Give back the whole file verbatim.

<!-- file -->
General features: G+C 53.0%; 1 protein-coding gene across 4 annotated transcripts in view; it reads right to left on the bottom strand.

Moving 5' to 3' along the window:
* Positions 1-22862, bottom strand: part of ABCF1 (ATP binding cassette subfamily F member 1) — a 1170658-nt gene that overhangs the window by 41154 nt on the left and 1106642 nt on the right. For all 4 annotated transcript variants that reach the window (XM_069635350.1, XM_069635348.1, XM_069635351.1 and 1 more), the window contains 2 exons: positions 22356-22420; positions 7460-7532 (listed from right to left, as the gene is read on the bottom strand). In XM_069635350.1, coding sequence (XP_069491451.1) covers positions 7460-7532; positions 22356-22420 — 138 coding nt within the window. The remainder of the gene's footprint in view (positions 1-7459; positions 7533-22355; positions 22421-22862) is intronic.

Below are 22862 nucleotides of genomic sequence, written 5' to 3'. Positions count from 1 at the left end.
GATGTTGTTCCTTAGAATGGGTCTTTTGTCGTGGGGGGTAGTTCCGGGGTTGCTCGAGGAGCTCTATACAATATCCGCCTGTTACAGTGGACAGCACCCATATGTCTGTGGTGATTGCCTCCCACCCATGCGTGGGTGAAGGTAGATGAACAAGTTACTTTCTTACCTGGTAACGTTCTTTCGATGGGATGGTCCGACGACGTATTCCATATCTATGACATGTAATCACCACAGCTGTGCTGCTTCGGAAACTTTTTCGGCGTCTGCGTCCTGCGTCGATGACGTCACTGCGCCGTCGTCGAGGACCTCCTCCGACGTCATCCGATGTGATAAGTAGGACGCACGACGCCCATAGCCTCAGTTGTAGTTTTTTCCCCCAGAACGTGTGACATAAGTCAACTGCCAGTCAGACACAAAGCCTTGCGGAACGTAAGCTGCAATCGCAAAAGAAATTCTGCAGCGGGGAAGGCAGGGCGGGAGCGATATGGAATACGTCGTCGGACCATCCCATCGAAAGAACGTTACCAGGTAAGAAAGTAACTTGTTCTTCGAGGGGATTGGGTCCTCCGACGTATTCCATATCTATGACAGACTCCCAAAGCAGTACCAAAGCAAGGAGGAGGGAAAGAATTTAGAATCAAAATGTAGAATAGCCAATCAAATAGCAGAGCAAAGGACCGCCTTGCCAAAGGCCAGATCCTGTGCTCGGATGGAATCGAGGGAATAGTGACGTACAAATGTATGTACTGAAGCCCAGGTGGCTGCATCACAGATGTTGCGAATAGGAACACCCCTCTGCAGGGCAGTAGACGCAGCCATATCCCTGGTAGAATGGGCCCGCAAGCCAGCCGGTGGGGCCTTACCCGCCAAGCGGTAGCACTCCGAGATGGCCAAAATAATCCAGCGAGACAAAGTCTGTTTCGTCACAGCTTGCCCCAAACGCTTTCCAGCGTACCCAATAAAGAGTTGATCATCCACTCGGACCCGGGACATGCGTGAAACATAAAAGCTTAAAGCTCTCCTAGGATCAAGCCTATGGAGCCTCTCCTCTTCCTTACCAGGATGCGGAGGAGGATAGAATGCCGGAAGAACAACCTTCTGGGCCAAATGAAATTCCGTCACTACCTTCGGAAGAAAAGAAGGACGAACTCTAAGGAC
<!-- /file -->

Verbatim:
General features: G+C 53.0%; 1 protein-coding gene across 4 annotated transcripts in view; it reads right to left on the bottom strand.

Moving 5' to 3' along the window:
* Positions 1-22862, bottom strand: part of ABCF1 (ATP binding cassette subfamily F member 1) — a 1170658-nt gene that overhangs the window by 41154 nt on the left and 1106642 nt on the right. For all 4 annotated transcript variants that reach the window (XM_069635350.1, XM_069635348.1, XM_069635351.1 and 1 more), the window contains 2 exons: positions 22356-22420; positions 7460-7532 (listed from right to left, as the gene is read on the bottom strand). In XM_069635350.1, coding sequence (XP_069491451.1) covers positions 7460-7532; positions 22356-22420 — 138 coding nt within the window. The remainder of the gene's footprint in view (positions 1-7459; positions 7533-22355; positions 22421-22862) is intronic.

Below are 22862 nucleotides of genomic sequence, written 5' to 3'. Positions count from 1 at the left end.
GATGTTGTTCCTTAGAATGGGTCTTTTGTCGTGGGGGGTAGTTCCGGGGTTGCTCGAGGAGCTCTATACAATATCCGCCTGTTACAGTGGACAGCACCCATATGTCTGTGGTGATTGCCTCCCACCCATGCGTGGGTGAAGGTAGATGAACAAGTTACTTTCTTACCTGGTAACGTTCTTTCGATGGGATGGTCCGACGACGTATTCCATATCTATGACATGTAATCACCACAGCTGTGCTGCTTCGGAAACTTTTTCGGCGTCTGCGTCCTGCGTCGATGACGTCACTGCGCCGTCGTCGAGGACCTCCTCCGACGTCATCCGATGTGATAAGTAGGACGCACGACGCCCATAGCCTCAGTTGTAGTTTTTTCCCCCAGAACGTGTGACATAAGTCAACTGCCAGTCAGACACAAAGCCTTGCGGAACGTAAGCTGCAATCGCAAAAGAAATTCTGCAGCGGGGAAGGCAGGGCGGGAGCGATATGGAATACGTCGTCGGACCATCCCATCGAAAGAACGTTACCAGGTAAGAAAGTAACTTGTTCTTCGAGGGGATTGGGTCCTCCGACGTATTCCATATCTATGACAGACTCCCAAAGCAGTACCAAAGCAAGGAGGAGGGAAAGAATTTAGAATCAAAATGTAGAATAGCCAATCAAATAGCAGAGCAAAGGACCGCCTTGCCAAAGGCCAGATCCTGTGCTCGGATGGAATCGAGGGAATAGTGACGTACAAATGTATGTACTGAAGCCCAGGTGGCTGCATCACAGATGTTGCGAATAGGAACACCCCTCTGCAGGGCAGTAGACGCAGCCATATCCCTGGTAGAATGGGCCCGCAAGCCAGCCGGTGGGGCCTTACCCGCCAAGCGGTAGCACTCCGAGATGGCCAAAATAATCCAGCGAGACAAAGTCTGTTTCGTCACAGCTTGCCCCAAACGCTTTCCAGCGTACCCAATAAAGAGTTGATCATCCACTCGGACCCGGGACATGCGTGAAACATAAAAGCTTAAAGCTCTCCTAGGATCAAGCCTATGGAGCCTCTCCTCTTCCTTACCAGGATGCGGAGGAGGATAGAATGCCGGAAGAACAACCTTCTGGGCCAAATGAAATTCCGTCACTACCTTCGGAAGAAAAGAAGGACGAACTCTAAGGAC